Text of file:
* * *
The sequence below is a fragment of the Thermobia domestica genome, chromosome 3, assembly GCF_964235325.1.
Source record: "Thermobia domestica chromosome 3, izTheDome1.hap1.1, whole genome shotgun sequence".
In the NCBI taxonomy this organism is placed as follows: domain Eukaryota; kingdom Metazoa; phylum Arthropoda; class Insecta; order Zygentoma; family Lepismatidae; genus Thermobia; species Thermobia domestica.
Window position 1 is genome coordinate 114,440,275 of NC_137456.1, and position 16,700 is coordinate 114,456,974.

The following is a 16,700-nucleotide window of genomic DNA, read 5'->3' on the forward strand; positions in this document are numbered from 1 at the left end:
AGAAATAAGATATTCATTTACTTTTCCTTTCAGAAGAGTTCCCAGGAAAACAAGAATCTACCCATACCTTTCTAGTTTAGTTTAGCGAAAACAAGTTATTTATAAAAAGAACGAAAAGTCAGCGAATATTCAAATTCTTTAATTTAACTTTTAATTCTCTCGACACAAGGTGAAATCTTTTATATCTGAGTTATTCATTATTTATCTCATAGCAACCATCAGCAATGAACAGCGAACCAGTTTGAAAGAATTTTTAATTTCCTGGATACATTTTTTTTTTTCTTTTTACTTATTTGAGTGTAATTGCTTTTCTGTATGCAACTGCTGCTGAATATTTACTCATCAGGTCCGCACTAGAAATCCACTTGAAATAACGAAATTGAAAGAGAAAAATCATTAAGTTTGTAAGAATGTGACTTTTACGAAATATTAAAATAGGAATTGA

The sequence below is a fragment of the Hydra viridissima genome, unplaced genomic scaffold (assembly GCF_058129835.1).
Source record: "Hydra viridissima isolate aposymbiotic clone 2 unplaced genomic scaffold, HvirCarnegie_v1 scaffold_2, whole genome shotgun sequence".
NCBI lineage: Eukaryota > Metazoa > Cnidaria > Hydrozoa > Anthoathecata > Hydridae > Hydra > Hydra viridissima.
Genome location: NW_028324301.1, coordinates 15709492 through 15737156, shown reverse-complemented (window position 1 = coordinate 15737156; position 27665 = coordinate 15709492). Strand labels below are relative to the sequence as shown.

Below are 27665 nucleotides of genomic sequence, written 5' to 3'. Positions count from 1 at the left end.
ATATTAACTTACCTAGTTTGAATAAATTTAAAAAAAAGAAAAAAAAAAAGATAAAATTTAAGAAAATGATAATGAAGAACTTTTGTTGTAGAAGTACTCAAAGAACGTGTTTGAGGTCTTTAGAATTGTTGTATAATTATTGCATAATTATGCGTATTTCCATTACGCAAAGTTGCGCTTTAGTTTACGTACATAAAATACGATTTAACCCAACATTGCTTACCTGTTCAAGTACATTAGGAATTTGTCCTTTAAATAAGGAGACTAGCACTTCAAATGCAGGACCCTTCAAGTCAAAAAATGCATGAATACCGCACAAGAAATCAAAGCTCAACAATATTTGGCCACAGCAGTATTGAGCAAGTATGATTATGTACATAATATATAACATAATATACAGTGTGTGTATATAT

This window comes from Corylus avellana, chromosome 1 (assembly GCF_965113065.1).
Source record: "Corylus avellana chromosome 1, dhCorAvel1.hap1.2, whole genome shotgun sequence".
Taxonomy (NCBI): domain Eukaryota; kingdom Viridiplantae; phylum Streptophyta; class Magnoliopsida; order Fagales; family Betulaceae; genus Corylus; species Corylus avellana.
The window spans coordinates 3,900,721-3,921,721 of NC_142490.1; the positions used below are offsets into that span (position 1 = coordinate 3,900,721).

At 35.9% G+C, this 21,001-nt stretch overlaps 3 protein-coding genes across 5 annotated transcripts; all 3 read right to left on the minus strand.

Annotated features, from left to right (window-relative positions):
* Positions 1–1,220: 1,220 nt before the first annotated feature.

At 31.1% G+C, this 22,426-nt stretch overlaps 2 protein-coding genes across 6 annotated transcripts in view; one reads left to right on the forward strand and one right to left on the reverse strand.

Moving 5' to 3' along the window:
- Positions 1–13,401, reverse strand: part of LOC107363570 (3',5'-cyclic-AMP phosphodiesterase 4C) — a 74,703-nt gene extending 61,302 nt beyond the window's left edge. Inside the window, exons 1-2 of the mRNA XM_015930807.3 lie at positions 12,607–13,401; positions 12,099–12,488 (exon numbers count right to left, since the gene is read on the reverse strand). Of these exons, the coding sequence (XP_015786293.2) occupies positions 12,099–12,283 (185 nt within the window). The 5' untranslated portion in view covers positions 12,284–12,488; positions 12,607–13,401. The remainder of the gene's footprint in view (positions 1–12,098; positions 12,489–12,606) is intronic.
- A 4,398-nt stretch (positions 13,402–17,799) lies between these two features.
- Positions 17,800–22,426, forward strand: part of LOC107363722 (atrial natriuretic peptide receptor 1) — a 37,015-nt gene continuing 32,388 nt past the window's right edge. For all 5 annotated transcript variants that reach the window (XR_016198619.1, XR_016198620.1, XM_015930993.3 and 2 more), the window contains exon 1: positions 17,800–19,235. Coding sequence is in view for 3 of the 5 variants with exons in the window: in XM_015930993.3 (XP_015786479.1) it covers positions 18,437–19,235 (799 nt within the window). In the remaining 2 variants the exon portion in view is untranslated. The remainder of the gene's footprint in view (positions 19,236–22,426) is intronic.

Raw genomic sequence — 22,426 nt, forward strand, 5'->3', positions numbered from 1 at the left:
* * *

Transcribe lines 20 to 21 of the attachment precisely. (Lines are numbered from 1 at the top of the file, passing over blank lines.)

At 31.1% G+C, this 22,426-nt stretch overlaps 2 protein-coding genes across 6 annotated transcripts in view; one reads left to right on the forward strand and one right to left on the reverse strand.

Moving 5' to 3' along the window: